Getting published when you are ‘old’: Look out! Here comes agism and sexism!

So, here’s the thing:

I’ve been seeing a lot of articles lately about women being published when they are ‘old’. By this, the writer means 50 years old or so. They talk about it as if this is some kind of huge carnival of achievement, a moment to hang out the flags, like Captain Tom walking 100 laps at nearly 100 years old. They talk about it in a tone that suggests a patronising pat on the head, ‘aww, poor little biddy, isn’t she sweet, writing her little stories!’

The most recent one I read, published by The Novelry, seems to involve the writer having to make excuses for starting so late.

Poor woman. I mean, why should she have to explain why she didn’t get her first novel published until she was in her fifties? Especially not to a cheeky ageist questioner asking ‘What took you so long?’ at a publicity event!

Now, I’m pretty sure that if she had been a man, that question would not have been asked. You know what I’m talking about here.

A man aged fifty is in his prime, he’s lived a full life, he’s got something to say.

A woman aged fifty is old. Past it. Irrelevant. At best, a charity case.

When I first started talking about being a professional writer, I was 14 years old.

In those days, and it wasn’t that long ago no matter what the mirror tells me, everyone said you had to be older to write a book. You had to have life experience. You had to have lived a bit so that you had something to say.

I wrote my first novel when I was 16. It was predictably crap. But thats ok. I wrote another one at 18. That was crap, but memorable crap. An old school friend quoted some of it back to me only the other day. It was a happy memory to share, and I learned a lot from it.

But then University and boyfriends and first jobs and getting married happened, and then I contracted ME/CFS, and had to learn to live with a chronic limiting condition with all sorts of lovely bolt-ons like IBS and Menieres Disease. (ME/CFS is the gift that keeps on giving. It offers you a smorgasbord of exciting new illnesses, rashes, limitations, and the additional fun of long term chronic pain and cognitive debility into the bargain).

And then of course, later, we were trying to care for elderly parents living with dementia which, as anyone who has every done it knows, is a full-time job in itself, even without a long term illness. So my vague dream of getting a novel published before I was 20 evaporated.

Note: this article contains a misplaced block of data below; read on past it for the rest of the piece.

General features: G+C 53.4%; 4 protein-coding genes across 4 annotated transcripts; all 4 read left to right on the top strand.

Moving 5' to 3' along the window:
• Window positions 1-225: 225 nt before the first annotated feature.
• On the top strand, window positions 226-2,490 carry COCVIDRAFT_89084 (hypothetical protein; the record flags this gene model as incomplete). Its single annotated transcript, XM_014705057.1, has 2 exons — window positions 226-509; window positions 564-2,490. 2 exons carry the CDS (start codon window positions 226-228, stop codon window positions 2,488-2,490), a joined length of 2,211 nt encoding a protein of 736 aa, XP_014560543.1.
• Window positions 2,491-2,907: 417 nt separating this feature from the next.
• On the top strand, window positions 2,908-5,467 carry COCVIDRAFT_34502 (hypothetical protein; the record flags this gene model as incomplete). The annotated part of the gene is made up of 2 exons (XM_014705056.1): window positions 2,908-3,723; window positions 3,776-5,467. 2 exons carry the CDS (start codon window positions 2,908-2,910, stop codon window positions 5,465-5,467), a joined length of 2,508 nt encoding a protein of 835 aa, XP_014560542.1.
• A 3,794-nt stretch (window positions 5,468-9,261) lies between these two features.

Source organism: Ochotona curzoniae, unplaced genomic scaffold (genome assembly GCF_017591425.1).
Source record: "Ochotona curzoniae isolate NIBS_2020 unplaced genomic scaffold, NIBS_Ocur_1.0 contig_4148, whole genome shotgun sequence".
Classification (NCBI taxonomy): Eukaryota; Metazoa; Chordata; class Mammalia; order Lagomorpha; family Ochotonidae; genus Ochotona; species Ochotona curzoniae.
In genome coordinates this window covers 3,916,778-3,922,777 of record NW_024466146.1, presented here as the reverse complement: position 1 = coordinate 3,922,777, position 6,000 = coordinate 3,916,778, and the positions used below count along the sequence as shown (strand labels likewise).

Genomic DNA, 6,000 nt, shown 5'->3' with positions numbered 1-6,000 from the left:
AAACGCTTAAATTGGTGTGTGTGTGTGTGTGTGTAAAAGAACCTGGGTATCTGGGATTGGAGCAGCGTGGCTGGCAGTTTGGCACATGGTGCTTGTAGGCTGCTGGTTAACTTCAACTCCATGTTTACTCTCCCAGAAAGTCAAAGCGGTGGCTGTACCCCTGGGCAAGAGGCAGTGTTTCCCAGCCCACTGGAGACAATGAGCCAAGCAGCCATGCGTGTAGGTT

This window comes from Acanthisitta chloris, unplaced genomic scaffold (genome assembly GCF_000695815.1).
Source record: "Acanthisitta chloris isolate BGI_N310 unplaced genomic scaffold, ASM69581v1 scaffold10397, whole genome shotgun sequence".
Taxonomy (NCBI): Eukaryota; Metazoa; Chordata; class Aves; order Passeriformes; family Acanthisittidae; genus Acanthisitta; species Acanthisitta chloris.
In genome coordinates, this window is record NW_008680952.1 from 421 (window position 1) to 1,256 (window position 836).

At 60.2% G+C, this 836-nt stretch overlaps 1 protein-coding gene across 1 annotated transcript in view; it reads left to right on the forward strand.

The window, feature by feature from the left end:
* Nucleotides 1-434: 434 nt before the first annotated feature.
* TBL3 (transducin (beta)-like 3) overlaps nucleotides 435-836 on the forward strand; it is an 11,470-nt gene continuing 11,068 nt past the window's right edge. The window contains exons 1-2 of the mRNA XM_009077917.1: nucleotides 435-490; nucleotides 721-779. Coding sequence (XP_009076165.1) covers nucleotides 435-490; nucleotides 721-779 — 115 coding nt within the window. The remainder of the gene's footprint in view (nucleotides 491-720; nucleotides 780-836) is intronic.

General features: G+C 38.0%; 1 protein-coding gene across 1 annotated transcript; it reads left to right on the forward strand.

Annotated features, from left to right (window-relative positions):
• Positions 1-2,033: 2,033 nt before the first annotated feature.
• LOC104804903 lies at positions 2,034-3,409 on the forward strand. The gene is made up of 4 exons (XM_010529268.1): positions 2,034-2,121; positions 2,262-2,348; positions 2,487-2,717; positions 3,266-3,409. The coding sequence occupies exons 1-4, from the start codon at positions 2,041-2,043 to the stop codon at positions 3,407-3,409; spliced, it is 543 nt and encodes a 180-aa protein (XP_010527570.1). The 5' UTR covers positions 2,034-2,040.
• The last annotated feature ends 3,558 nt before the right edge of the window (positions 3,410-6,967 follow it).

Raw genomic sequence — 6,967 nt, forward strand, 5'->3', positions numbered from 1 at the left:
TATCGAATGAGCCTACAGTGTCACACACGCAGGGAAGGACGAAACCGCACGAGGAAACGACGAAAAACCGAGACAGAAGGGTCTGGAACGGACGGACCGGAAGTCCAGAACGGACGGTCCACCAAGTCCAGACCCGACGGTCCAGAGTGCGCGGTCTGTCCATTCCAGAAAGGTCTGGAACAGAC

I was exhausted and sick. I needed a way to escape my life. I needed a way to express myself. I needed to have fun. What I didn’t need was constant rejections from publishers or agents, and the endless confidence catastrophes that face every writer trying to get into the conventional publishing arena.

And because I refused to engage with that world, for the sake of preserving what was left of my sanity and my health, everyone seemed to think I wasn’t taking my writing seriously, that I was just a hobbyist, or even, that I wasn’t good enough to get published and was just making excuses to cover the fact.

I turned to writing fan fiction, which everyone looked down on, because it offered me a low anxiety environment to learn and experiment. Its as a fantastic apprenticeship and I don’t regret it one little bit. I’m proud of the works I made for Fanfiction.com and AO3. I learned my trade and found fellow writers and readers who supported me and gave me helpful feedback. I played. And I had lots of fun.

Not getting published was, for me, a deliberate strategy.

I wanted to enjoy my writing. I wanted to improve. And I wanted to write for myself.

In other words, it wasn’t anybody else’s business.

Fast forward to twenty years. I was lucky enough to get onto a prestigious MA in Creative Writing. The twenty years I had spent writing fan fiction and five unpublished novels (for my own pleasure) stood me in good stead. A contact in the industry asked me, aghast, why I had never been published before.

Because thats not what I wanted.

I am in the middle of my fifth decade, and the publishing industry has changed. Bright young things are now the norm, and old lags like me are anomalies. If a publisher buys my new novel, there will be plenty of people asking that same question: why didn’t you do it sooner?

As if I’m an idiot. As if I was ridiculous to wait till I’m old, ugly and useless.

Let me tell you, I am none of those things.

I didn’t waste those twenty years. If you want to know why I didn’t get published sooner, well this is the answer:

  1. I was busy having a life. In fact, rather more life than I could handle at times.
  2. I was enjoying writing for myself rather than anyone else.
  3. My age has nothing to do with when I get published. Its the skill and the story that counts.
  4. Actually, it’s no one else’s business anyway.

Finally, as my brother-in-law pointed out, Mary Wesley didn’t publish her first novel for adults until she was 71. Thereafter she became a rampaging success. So why is anybody talking about the age of women writers?

Because they are sexist and ageist.

love EF

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